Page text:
For his latest Milan tour, Alessandro Sartori at sunset on Friday led the fashion crowd to the Palazzo Mondadori, a monumental Oscar Niemeyer-designed structure rising out of a flat landscape and framed by a series of concrete arches.

Set in a nature reserve on the edge of the Idroscalo Lake, the spectacular waterside building combining concrete and stone was commissioned in 1968, the same year in which Zegna’s ready-to-wear line was launched. And Sartori saw it as the perfect architectural incarnation of the design principles of his spring collection: “graphic and voluminous, but without weight.”

A bridge stretching across the water, with schools of small fish darting through, had been transformed into a mirrored catwalk bordered with benches, giving guests the feeling of walking on water as they took to their seats.

Sartori continued his development of an athletic sartorial journey. His exploration of fabric research — one of his personal obsessions — centered on a quest for weightlessness from performance fabrics, which stretched from a waterproof membrane to the lightest of nylons, like a voile weighing 90 grams that worked best on tailored trackpants. “It’s a shirt fabric, basically. To stitch by hand a parka is very difficult, but the final result packs into nothing and has a beautiful shape,” the designer said during a preview of the collection.

These shirt-weight fabrics were used on clothing, outerwear, jackets and suits, including a new three-piece “bomber suit,” one of a range of contemporary styles with interchangeable tops and jackets. Shirts and jackets collided in hybrid forms with an oversize fit, experimental collars and playful double sleeves.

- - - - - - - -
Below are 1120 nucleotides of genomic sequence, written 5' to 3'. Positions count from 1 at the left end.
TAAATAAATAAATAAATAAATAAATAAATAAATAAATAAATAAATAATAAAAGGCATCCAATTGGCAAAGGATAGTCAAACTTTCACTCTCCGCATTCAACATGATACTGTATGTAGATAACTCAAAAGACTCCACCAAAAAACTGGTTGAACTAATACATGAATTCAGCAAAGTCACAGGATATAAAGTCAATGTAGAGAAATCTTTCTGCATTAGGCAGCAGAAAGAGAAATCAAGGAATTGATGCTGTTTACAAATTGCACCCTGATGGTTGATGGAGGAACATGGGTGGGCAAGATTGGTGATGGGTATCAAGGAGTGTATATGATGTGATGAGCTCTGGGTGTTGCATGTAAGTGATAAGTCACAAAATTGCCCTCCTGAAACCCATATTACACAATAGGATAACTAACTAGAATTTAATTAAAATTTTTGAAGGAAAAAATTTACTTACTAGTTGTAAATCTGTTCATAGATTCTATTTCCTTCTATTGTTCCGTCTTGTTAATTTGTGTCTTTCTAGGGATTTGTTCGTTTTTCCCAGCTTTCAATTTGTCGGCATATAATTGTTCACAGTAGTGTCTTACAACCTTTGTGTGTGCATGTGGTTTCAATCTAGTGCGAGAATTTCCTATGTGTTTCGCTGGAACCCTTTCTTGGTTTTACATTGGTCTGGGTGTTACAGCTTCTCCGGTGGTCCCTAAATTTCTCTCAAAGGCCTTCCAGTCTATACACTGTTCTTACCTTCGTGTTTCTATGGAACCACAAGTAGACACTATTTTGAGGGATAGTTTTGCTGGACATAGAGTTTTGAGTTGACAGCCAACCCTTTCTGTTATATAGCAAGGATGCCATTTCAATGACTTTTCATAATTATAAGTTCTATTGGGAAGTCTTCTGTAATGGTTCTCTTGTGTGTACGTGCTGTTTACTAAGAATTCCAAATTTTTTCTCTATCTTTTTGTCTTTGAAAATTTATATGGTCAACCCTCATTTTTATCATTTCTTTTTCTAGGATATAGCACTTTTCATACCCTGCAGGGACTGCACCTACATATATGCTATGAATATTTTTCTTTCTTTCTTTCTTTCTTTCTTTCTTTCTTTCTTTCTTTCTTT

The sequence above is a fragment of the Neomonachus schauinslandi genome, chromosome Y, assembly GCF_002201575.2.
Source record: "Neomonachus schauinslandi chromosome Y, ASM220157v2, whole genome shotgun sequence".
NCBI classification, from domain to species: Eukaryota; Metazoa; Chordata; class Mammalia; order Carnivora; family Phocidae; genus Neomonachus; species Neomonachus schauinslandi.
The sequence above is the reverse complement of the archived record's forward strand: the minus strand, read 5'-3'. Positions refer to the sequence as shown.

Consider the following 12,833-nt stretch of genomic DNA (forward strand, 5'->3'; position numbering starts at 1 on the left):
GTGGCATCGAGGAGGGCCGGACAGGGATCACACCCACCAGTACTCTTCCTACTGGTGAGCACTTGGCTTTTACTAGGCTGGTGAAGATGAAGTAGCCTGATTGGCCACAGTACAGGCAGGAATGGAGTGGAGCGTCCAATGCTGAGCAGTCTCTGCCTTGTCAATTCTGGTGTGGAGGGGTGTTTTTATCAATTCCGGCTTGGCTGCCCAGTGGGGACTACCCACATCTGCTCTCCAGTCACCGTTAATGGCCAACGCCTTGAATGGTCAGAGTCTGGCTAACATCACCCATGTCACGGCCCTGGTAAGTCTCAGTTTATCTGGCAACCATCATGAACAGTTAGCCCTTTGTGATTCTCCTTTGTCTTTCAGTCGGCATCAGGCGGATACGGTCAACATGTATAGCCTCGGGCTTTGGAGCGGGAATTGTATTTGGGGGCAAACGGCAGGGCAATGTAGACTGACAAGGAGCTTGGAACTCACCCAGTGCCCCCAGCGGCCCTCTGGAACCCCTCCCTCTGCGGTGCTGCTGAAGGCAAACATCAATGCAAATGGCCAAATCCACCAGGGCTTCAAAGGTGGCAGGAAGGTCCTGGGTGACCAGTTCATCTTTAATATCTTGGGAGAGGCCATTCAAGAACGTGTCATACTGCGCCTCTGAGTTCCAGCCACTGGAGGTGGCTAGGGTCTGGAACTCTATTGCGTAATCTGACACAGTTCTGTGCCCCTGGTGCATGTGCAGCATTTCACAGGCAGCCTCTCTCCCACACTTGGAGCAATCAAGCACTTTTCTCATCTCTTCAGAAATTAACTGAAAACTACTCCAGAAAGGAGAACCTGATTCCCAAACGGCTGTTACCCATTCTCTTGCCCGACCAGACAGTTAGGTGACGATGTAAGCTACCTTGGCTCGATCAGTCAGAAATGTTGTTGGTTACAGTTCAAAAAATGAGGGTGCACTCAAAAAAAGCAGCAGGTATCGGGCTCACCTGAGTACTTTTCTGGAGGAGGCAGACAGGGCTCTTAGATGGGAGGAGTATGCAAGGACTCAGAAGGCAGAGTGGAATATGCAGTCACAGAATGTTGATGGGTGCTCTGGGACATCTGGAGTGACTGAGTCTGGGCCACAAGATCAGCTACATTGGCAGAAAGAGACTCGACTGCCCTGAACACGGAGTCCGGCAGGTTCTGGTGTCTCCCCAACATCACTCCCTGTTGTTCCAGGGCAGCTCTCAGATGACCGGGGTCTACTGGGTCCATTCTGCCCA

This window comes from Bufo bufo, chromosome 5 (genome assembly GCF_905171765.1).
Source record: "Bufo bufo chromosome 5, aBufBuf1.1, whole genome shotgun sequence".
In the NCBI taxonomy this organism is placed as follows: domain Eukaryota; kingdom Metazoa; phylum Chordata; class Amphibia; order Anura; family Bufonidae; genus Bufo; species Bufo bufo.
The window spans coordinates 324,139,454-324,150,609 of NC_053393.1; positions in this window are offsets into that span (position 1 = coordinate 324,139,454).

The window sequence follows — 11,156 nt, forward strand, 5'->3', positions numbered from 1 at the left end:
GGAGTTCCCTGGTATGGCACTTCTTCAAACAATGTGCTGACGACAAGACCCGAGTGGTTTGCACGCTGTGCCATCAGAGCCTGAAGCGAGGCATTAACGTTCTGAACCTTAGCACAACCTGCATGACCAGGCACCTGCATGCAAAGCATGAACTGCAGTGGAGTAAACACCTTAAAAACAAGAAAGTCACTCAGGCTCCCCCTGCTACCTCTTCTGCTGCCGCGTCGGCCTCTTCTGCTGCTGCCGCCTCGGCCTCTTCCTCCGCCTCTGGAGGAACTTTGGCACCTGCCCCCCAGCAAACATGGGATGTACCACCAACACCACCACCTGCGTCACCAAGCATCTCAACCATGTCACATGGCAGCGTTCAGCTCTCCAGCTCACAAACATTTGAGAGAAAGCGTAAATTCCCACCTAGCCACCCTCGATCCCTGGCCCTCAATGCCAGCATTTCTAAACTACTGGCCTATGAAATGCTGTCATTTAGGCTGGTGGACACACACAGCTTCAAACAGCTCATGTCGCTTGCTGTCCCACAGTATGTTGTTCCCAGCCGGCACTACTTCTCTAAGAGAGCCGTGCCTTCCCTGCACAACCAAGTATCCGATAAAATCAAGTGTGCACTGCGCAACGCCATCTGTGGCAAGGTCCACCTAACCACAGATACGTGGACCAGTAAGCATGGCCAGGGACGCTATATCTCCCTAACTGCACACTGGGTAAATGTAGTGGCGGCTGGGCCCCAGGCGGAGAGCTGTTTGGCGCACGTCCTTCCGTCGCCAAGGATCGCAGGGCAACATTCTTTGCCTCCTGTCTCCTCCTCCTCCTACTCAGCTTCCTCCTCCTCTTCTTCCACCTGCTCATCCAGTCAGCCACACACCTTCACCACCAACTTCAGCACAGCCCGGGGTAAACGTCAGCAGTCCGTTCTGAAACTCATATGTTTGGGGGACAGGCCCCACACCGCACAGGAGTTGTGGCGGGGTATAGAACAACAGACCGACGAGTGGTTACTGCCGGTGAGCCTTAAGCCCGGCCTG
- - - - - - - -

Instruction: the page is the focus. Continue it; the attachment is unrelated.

The boxy proportions recalling Japanese workwear, like the yellow blouson in a souvenir print with an oversize boxy sleeve and a cropped anorak in a fresh linen crepe, felt very of the now. The line’s souvenir print was playfully youthful and enhanced the carefree young look that the designer is going for.

The accessories included a “see-now-buy-now” shoe — the new “Cesare” sneaker in calfskin and mesh, bicolored round laces and an extralight rubber sole with leather inserts. Some of the models also toted bags in the same design as the brand’s shopping bags.

The golden light brought out the summery palette, which ranged from sage and olive green to sunflower yellow and vibrant pinks, including a red-onion shade.

A pink and gray look with an old-school vibe pairing a striped jacket with two different plaids on the shirt and pants served as a refreshing counterpoint to the progressive streetwear direction and brought a softer mood.

And therein lies Sartori’s strength: Building a balance between driving fashion trends, what is happening on the street and the world of Zegna, he manages to find that sweet spot.

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